- WND - http://www.wnd.com -

The Lost World of Hollywood

“The Lost World” set all kinds of box office records this weekend, but I’ll bet the sequel to “Jurassic Park” doesn’t have the legs of the first movie.

Yeah, I admit I rushed out to see the new movie like everyone else on opening night. The trouble is, I walked away not very entertained and very bemused by the film’s incoherence and political correctness.

In addition, this is not a movie suitable for kids. The only thing this film does bigger and better than the original is in the gratuitous-gore department. Is it a coincidence that two 15-year-old kids chopped up a real estate agent in Central Park the night this movie opened? Yes, of course, it’s a coincidence. But a generation of innocent kids — like those I saw in the movie theater Friday night — reared on a constant diet of human bodies being eaten and torn apart cannot be a healthy thing for our culture.

There’s only one sane character in this film — the one played by Jeff Goldblum. Here’s a guy who doesn’t want to go to the island and get chased by dinosaurs, but does so only to rescue his girlfriend. His teen-age daughter, meanwhile, stows away on the ship, and, predictably, emerges as a heroine.

The main question you’ll have about Goldblum’s motivations, though, is why he would care so much about this girlfiriend — a selfish, arrogant, insensitive know-it-all who endangers herself and every other human being in “The Lost World.”

When she and an equally brainless photographer stumble across a baby T-rex with a broken leg, they do what any red-blooded nature-worshipper would do — they bring it back home to nurse it. Of course, mommy is not far away, and the result is a member of their team is an appetizer and all of the expedition’s equipment is destroyed.

Incredibly, she shows no remorse for her stupidity. Then the photographer, apparently a gun-control enthusiast, steals the rounds from the gun of another character leaving dozens of human beings defenseless when a T-rex attacks the camp.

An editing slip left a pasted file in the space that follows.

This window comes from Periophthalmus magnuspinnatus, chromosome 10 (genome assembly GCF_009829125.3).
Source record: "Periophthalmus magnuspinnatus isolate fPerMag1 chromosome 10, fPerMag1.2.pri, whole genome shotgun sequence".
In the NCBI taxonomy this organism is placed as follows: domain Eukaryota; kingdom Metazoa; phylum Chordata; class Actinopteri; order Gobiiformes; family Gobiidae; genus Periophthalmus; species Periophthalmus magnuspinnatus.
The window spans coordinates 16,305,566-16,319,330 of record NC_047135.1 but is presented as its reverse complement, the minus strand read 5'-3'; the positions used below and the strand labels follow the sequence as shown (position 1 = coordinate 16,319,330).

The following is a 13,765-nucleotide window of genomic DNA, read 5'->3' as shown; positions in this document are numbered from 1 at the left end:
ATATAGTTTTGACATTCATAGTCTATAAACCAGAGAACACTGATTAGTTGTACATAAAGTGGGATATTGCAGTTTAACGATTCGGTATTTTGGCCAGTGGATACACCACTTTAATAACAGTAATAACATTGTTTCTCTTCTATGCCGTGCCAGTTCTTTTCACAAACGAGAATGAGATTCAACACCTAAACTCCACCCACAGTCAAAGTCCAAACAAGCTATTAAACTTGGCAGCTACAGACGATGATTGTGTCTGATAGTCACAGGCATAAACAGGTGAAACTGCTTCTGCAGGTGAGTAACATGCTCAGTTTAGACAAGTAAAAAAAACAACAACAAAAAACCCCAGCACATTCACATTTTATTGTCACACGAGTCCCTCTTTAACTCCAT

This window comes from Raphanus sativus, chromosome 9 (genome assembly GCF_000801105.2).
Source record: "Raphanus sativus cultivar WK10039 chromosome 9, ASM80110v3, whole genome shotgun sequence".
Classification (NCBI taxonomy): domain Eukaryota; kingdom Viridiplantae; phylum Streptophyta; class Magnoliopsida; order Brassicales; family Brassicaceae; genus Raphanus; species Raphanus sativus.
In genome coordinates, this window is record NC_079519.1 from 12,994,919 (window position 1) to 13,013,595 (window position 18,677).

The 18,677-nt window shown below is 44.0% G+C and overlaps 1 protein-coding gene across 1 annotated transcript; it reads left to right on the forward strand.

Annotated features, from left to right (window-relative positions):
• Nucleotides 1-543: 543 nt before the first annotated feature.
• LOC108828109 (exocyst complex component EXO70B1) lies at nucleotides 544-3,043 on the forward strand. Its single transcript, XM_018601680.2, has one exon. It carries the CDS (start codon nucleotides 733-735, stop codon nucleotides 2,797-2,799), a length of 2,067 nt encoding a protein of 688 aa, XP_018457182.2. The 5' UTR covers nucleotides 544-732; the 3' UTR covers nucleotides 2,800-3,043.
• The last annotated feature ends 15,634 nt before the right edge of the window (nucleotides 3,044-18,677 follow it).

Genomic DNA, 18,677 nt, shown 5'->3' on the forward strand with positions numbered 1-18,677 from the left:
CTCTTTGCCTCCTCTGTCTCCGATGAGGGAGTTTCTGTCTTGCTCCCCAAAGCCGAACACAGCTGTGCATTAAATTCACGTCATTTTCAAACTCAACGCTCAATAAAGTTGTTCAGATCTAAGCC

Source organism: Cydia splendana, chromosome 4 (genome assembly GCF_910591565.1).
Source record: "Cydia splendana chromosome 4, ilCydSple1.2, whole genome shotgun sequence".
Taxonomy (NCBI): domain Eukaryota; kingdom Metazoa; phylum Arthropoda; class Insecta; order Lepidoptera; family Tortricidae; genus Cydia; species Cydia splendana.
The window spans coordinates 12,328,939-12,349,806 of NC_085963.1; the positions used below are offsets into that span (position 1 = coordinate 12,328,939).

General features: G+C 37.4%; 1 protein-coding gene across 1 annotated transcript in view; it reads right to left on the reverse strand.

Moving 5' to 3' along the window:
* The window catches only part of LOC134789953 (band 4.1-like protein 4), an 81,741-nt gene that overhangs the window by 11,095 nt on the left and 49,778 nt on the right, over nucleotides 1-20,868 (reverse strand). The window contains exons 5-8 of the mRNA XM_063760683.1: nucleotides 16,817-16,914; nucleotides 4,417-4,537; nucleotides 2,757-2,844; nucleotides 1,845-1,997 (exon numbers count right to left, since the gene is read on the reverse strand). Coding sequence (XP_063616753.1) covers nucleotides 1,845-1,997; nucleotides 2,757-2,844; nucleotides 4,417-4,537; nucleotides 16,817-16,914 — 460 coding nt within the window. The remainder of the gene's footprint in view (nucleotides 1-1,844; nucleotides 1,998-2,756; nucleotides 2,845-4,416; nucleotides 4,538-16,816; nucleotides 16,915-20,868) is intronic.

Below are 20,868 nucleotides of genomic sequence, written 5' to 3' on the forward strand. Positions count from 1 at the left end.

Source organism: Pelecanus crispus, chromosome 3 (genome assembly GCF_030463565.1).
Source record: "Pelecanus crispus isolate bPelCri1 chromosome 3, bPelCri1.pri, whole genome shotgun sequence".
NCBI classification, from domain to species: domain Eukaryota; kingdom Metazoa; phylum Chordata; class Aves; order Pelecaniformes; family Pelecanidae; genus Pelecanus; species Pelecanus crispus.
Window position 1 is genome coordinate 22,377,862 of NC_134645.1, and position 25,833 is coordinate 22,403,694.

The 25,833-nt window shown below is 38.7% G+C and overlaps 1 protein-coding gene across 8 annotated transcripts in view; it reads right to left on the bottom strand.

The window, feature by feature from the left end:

The whole movie ends with a sermon right out of the Sierra Club manual. “If only we would allow nature to take its course with these beings everything would be wonderful. Yada yada yada. Live and let live. Blah blah blah.” Don’t they understand these creatures died out a long time ago without any help from mankind?

Again, predictably, the worst character of all in the film — and the one whose horrible death evokes cheers from audiences — is, of course, the capitalist, the guy who tries to make money off the beasts. If Steven Spielberg really feels this way about the free market, why doesn’t he give all of the money he makes from his movies to Mother Teresa?

Yet, the most disappointing scene for me had nothing to do with politics or gore. It had to do with poor filmmaking — what they call “continuity” in the world of showbiz. Goldblum, his girlfriend and daughter are walking toward a shelter after a dangerous trek through the jungle.

A screaming velociraptor jumps his girlfriend, not 10 feet away. Does he react? No, he keeps walking. One second. Two seconds. Three seconds. An eternity of time elapses before he finally he turns around in horror and begins pondering what he’s going to do about this situation. Didn’t anyone notice this little problem in the daily rushes, folks?

Then there’s a bigger problem. A T-rex is brought to San Diego in a ship with a giant holding area. Somehow the monster gets out, kills the crew — and then gets back into the hold! This is never explained. It’s as difficult for me to understand as how Vince Foster drove to Fort Marcy Park and shot himself without any car keys and without leaving any fingerprints on the gun. Were the U.S. Park Police in charge of transporting the dinosaur to San Diego, too? Or were they just consultants to Spielberg on the film?

No, kids, you can’t go see this one — not just because it’s bloody and scary and loaded with hypocrisy and junk politics. I just don’t think we should put one more dollar in that capitalist pig Spielberg’s wallet.